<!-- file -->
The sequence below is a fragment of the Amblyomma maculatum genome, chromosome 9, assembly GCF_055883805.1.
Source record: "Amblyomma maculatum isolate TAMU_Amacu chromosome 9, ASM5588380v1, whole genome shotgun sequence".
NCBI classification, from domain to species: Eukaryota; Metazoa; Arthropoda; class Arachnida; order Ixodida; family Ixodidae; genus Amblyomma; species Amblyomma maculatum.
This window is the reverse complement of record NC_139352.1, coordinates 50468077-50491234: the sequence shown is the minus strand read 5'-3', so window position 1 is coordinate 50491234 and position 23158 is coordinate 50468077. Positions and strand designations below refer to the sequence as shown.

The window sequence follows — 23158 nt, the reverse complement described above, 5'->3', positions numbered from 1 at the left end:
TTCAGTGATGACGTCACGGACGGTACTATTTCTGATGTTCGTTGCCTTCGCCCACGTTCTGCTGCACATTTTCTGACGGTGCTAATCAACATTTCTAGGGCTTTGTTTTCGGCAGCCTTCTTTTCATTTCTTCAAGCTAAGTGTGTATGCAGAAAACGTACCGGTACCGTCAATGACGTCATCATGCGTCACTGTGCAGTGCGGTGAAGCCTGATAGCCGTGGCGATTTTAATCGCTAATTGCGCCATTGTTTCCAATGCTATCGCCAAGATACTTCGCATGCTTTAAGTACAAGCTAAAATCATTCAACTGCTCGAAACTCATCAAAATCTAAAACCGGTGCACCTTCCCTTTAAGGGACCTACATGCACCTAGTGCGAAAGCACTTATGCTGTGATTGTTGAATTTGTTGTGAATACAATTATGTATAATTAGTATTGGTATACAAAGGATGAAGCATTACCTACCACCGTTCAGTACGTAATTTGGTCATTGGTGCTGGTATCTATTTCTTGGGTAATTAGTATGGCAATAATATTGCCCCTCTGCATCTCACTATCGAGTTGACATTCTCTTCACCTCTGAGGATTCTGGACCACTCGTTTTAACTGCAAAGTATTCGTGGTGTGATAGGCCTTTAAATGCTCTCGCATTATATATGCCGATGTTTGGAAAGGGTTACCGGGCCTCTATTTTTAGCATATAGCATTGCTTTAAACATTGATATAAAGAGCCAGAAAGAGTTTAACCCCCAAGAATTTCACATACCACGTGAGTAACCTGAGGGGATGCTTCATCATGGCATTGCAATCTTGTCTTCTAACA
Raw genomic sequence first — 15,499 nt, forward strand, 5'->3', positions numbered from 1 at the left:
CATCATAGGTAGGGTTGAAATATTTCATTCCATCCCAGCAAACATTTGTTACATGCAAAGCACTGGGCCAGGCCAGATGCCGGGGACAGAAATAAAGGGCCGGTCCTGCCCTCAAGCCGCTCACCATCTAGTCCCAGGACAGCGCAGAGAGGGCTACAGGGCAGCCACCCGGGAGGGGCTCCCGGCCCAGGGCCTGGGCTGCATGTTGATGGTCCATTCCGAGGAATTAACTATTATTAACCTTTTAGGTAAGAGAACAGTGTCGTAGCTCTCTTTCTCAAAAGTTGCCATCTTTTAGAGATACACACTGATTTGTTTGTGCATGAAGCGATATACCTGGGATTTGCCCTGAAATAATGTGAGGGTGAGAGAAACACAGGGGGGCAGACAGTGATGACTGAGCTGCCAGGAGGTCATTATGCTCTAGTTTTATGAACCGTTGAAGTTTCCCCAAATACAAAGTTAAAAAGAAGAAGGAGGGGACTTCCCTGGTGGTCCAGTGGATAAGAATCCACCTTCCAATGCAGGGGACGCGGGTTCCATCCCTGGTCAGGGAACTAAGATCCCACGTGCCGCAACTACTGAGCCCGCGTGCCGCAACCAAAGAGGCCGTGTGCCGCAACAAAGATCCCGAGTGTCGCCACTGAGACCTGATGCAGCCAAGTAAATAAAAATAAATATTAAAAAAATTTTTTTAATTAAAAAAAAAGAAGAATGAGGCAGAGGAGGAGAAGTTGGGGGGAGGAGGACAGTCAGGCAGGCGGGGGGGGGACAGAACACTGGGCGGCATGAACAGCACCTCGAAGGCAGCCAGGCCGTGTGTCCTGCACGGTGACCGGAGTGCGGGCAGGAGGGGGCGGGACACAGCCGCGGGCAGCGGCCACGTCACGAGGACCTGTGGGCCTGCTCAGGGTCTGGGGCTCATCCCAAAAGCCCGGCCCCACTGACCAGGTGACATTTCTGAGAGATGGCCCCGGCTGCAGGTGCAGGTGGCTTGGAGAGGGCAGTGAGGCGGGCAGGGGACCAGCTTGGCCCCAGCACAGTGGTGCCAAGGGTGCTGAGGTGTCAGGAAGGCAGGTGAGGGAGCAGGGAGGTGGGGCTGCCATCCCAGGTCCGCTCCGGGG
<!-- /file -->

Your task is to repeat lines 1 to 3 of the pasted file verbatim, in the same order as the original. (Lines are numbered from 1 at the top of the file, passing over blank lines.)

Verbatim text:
The sequence below is a fragment of the Amblyomma maculatum genome, chromosome 9, assembly GCF_055883805.1.
Source record: "Amblyomma maculatum isolate TAMU_Amacu chromosome 9, ASM5588380v1, whole genome shotgun sequence".
NCBI classification, from domain to species: Eukaryota; Metazoa; Arthropoda; class Arachnida; order Ixodida; family Ixodidae; genus Amblyomma; species Amblyomma maculatum.